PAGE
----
Well, that didn’t last long.
After going down with an injury on Nov. 29 in a game against the Anaheim Ducks, Winnipeg Jets defenceman Dmitry Kulikov returned in last Thursday’s 5-4 road loss to the Boston Bruins. With Kulikov back, it gave head coach Paul Maurice a fully healthy defensive unit, outside of Nathan Beaulieu, to work with, for, well, about a minute.
Sunday’s 1-0 loss at home against the Nashville Predators was only Kulikov’s second game back and the Jets would lose another defenceman. In the first period, Tucker Poolman collided with Nashville winger Yakov Trenin and fell awkwardly to the ice. When Poolman got up, he appeared to have a tough time putting weight on his right leg. Poolman went to the locker room to be evaluated. He returned to the bench, but didn’t play another shift. Poolman wasn’t with the team to start the second and was officially ruled out with a lower-body injury. Maurice had little information after the game.
'Honestly, I think once you're down to five D, everyone's heart rate is up more'— Josh Morrissey
"It was enough they didn’t want him to test it and we’ll get him looked at tomorrow," Maurice said.
The loss of the 26-year-old from East Grand Forks forced the Jets’ five remaining defencemen to continuously rotate partners.
"Honestly, I think once you’re down to five D, everyone’s heart rate is up more," said Josh Morrissey, who plays beside Poolman on the team’s top defensive unit.
"You’re playing a little bit more often of course. Sometimes you’re on the left, sometimes you’re on the right. You’re with different partners but you know you’re out there and you’re just going. There’s nothing you can really do. To be honest with you, I thought we handled it pretty well considering there wasn’t a whole lot of bad communication on the bench as far as pairings up next or anything like that. An unfortunate situation seeing Tucks go down, but I thought we did a decent job of handling five D."
Seconds after Poolman left the ice and was replaced by Kulikov, Nashville forward Kyle Turris scored the lone goal of the game. There was a time in the second period where defenceman Sami Niku was stuck on the ice for nearly three minutes, but other than that, Maurice also thought his defensive troops did an admirable job.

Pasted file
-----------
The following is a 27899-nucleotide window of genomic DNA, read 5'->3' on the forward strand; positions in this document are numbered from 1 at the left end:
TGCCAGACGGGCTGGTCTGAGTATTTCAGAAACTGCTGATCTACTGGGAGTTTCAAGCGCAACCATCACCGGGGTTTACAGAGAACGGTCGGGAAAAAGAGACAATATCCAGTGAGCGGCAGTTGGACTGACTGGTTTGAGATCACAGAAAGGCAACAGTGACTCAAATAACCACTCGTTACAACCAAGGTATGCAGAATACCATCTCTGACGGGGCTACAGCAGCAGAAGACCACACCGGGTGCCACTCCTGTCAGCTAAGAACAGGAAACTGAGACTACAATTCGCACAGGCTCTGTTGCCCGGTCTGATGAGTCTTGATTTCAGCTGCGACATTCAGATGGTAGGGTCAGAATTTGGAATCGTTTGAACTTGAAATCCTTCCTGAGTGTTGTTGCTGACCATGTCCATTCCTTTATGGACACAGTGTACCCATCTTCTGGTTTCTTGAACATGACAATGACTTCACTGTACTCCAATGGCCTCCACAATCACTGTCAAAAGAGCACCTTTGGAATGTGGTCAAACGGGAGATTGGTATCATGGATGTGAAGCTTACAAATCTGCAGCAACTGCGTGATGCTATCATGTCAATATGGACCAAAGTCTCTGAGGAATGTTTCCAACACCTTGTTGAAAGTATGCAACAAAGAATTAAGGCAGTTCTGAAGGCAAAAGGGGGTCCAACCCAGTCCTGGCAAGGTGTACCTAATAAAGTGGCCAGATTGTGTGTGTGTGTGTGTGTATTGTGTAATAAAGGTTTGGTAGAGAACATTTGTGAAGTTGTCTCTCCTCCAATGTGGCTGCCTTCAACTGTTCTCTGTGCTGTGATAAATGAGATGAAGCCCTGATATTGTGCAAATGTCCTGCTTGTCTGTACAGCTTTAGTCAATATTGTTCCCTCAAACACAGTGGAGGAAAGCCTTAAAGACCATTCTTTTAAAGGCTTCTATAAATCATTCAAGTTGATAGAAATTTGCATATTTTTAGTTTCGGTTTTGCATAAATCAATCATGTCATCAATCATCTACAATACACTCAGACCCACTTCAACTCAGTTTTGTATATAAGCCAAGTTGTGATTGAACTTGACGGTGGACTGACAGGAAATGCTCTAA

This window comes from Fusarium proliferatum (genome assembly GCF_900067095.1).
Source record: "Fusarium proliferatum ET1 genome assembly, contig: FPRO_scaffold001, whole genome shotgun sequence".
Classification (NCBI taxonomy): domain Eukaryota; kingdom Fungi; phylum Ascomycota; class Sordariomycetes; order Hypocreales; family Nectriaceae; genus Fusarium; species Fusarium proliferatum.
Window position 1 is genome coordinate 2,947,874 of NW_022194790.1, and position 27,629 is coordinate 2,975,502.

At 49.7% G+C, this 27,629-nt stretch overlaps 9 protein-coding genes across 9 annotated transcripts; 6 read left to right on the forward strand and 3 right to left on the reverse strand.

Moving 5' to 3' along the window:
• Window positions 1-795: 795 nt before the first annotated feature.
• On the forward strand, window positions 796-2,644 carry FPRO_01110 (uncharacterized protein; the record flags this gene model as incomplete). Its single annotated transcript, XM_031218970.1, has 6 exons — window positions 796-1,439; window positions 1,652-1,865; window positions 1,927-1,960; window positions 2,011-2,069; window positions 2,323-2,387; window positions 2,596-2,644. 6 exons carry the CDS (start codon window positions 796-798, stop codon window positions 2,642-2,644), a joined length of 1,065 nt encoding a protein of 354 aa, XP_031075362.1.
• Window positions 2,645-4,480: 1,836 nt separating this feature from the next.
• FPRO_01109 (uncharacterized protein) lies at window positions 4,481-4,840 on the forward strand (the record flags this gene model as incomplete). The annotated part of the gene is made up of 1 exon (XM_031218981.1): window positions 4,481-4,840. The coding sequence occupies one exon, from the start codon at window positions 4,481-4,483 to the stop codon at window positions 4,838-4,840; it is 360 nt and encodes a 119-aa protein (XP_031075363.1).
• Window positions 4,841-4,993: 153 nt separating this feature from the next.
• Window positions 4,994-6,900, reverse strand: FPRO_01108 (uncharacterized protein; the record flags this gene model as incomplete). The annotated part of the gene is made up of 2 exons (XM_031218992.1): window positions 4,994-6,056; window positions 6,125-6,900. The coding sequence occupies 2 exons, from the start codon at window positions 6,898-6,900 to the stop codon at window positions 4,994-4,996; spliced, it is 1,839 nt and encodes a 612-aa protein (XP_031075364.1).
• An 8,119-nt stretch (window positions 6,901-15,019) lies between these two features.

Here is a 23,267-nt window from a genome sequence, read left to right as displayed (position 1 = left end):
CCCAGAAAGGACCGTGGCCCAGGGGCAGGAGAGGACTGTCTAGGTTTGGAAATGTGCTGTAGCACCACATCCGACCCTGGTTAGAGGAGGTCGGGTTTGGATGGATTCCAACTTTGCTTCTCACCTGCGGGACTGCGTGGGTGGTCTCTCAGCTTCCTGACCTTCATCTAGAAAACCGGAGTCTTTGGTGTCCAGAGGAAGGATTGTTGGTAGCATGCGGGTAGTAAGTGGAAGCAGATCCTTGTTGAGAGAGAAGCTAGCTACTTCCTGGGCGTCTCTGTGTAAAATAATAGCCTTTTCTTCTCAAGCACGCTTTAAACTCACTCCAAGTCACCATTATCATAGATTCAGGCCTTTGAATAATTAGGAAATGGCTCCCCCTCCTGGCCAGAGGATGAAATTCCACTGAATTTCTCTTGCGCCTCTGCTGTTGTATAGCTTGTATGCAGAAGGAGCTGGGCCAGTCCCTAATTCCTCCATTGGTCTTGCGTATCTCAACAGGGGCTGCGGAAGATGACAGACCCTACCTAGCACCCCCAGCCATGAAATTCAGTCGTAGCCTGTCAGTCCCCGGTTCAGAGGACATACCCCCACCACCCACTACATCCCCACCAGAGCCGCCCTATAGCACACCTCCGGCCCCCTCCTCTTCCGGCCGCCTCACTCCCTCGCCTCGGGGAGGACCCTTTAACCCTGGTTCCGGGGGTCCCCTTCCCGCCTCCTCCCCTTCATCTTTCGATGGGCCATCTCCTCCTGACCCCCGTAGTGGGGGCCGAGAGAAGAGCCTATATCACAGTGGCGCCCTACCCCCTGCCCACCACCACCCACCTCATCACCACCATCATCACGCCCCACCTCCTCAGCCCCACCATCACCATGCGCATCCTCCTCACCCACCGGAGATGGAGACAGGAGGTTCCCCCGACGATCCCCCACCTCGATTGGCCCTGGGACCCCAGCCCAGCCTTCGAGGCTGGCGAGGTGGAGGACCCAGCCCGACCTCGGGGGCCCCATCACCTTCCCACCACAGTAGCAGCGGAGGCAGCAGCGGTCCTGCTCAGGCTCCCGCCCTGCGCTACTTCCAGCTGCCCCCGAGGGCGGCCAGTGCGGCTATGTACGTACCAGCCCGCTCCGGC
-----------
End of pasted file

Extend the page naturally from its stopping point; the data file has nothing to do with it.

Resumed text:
"I thought they were fine. They moved it well enough to get us the zone time. That’s a good solid number for us. They depend on that. They got us the puck to that end. If we’re going to get 14-15 shots on net or near that from our back end, that’s a big number in a game as well, so they did what they needed to do," Maurice said.
Their first period play, however, did not receive a passing grade. The Predators outshot the Jets 15-7 in the opening 20 minutes.
"We gave up a whole lot of chances in the first that we didn’t need to give up. Most of those were puck decisions," Maurice said. "You can understand (them) when the other team does something really well and creates something. But we would have had the puck on our stick in a number of places where we think you should control it and not necessarily do more with it. Play a simpler game."
With Poolman out, Niku was given a much bigger workload. He played a career-high 21:50. Pionk and Morrissey led the team with over 25 minutes. In 34 career NHL games, Niku averaged 13:57 minutes per contest.
"I liked it. The things that we know he’s going to do for us, in terms of moving the puck and making plays, to see it, he’s going to have to play minutes and he’s going to have to play against good players to get those kind of minutes," said Maurice on Niku.
"So I thought he moved (the puck) when he had the chance. Anything that he’s going to improve on over time, reads, being able to close people off and some things like that - maybe some simpler decisions, especially later in shifts when it gets to the end...he’ll get better."
You can’t put the loss on the defence when the team failed to score a single goal. Despite that, the Jets would much rather have Poolman in their line-up going forward.
"I haven’t even seen the play, but obviously, hopefully, he’s doing alright and hopefully can be back soon... I think he’s been playing awesome for us and tough to see him go down," Morrissey said.
Eighteen years old and still in high school, Taylor got his start with the Free Press on June 1, 2011. Well, sort of.